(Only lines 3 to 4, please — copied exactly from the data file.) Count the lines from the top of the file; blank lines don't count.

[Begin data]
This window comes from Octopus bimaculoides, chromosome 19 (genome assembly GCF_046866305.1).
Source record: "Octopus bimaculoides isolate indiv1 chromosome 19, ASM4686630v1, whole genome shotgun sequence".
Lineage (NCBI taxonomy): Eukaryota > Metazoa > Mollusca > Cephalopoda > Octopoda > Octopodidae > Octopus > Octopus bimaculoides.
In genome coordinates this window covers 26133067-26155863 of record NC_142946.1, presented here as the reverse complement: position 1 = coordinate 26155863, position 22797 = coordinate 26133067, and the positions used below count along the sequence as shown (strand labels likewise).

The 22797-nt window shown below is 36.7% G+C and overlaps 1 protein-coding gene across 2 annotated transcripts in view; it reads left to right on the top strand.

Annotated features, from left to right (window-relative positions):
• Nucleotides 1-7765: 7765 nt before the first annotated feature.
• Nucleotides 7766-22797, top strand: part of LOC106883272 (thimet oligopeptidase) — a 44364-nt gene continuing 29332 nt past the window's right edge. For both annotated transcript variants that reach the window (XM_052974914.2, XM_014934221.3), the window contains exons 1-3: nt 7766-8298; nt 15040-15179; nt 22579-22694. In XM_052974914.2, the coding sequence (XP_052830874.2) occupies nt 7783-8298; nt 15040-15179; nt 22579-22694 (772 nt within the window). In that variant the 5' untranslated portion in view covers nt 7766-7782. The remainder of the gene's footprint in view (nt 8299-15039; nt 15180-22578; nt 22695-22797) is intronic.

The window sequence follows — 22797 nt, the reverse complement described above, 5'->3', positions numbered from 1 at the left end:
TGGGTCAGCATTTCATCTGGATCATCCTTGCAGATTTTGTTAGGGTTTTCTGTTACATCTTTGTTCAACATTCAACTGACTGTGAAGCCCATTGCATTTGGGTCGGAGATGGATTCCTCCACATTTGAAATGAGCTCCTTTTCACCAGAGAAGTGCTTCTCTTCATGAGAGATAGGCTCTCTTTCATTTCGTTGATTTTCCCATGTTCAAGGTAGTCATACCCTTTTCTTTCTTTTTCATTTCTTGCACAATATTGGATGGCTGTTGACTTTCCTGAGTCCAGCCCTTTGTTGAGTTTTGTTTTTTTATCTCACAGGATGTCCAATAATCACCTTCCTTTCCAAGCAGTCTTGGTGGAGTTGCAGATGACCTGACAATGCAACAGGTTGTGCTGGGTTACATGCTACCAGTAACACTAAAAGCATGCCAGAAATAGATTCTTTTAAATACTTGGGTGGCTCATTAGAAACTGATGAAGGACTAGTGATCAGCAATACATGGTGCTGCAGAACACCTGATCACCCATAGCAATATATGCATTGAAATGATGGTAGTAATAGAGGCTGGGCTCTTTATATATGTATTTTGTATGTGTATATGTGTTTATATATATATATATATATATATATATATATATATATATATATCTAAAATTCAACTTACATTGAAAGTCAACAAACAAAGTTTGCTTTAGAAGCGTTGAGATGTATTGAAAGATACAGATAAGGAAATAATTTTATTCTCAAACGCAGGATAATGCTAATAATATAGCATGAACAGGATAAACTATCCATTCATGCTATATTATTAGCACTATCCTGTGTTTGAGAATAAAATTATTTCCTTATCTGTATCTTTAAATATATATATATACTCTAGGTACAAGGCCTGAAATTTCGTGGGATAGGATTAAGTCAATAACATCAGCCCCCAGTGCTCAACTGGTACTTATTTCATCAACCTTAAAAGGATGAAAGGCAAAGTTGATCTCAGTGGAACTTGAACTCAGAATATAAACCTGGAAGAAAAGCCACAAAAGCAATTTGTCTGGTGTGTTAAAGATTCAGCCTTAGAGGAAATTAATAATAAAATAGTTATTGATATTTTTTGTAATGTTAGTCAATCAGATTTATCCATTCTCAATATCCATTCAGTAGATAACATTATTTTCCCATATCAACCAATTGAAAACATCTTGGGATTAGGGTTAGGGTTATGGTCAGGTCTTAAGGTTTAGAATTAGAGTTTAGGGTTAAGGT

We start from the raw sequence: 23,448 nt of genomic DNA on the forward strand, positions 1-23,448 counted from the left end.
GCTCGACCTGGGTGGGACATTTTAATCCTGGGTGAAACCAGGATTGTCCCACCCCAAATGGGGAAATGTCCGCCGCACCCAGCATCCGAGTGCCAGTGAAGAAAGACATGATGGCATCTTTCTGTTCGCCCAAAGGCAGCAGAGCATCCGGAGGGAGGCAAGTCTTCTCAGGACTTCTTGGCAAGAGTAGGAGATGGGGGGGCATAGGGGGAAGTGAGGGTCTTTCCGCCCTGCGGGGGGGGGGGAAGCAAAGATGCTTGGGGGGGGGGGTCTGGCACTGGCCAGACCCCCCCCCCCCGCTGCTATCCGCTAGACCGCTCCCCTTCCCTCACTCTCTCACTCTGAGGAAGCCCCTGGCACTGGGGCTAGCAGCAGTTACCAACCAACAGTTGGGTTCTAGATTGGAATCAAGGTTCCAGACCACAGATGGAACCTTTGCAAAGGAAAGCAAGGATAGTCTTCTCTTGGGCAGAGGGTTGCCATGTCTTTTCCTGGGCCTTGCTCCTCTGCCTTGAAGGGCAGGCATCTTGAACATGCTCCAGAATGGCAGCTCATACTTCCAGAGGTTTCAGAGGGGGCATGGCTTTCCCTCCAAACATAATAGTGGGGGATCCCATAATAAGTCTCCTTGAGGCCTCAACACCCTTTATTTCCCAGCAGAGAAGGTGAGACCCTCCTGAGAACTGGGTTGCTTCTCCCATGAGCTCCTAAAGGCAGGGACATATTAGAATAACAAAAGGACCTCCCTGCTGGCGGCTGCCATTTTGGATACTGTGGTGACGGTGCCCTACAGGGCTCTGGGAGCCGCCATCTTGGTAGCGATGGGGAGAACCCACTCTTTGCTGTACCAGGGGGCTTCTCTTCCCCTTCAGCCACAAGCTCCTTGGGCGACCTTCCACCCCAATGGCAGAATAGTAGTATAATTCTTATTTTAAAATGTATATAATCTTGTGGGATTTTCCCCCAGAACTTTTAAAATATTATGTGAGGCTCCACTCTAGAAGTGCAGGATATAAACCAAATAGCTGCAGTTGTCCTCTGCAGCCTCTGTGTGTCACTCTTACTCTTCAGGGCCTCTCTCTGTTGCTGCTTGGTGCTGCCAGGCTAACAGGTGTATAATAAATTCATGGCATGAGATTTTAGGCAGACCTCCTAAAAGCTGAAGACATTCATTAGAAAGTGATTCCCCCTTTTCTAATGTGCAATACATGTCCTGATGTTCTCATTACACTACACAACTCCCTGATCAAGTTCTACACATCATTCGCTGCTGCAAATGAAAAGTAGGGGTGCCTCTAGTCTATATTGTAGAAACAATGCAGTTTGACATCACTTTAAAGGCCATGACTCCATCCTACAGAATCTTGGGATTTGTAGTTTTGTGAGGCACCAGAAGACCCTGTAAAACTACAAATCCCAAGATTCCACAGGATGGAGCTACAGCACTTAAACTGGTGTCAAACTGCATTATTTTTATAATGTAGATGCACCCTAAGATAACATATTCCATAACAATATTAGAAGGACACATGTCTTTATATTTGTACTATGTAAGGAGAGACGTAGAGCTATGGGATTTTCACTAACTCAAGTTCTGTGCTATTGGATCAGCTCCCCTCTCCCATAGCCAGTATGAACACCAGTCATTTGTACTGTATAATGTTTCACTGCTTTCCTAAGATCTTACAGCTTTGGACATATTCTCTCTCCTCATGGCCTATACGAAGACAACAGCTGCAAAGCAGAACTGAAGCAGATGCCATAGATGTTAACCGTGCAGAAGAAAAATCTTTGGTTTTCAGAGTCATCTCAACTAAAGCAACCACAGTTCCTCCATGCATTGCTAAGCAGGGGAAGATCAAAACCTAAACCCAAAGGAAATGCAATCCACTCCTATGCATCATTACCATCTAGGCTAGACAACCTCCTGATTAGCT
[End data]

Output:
Lineage (NCBI taxonomy): Eukaryota > Metazoa > Mollusca > Cephalopoda > Octopoda > Octopodidae > Octopus > Octopus bimaculoides.
In genome coordinates this window covers 26133067-26155863 of record NC_142946.1, presented here as the reverse complement: position 1 = coordinate 26155863, position 22797 = coordinate 26133067, and the positions used below count along the sequence as shown (strand labels likewise).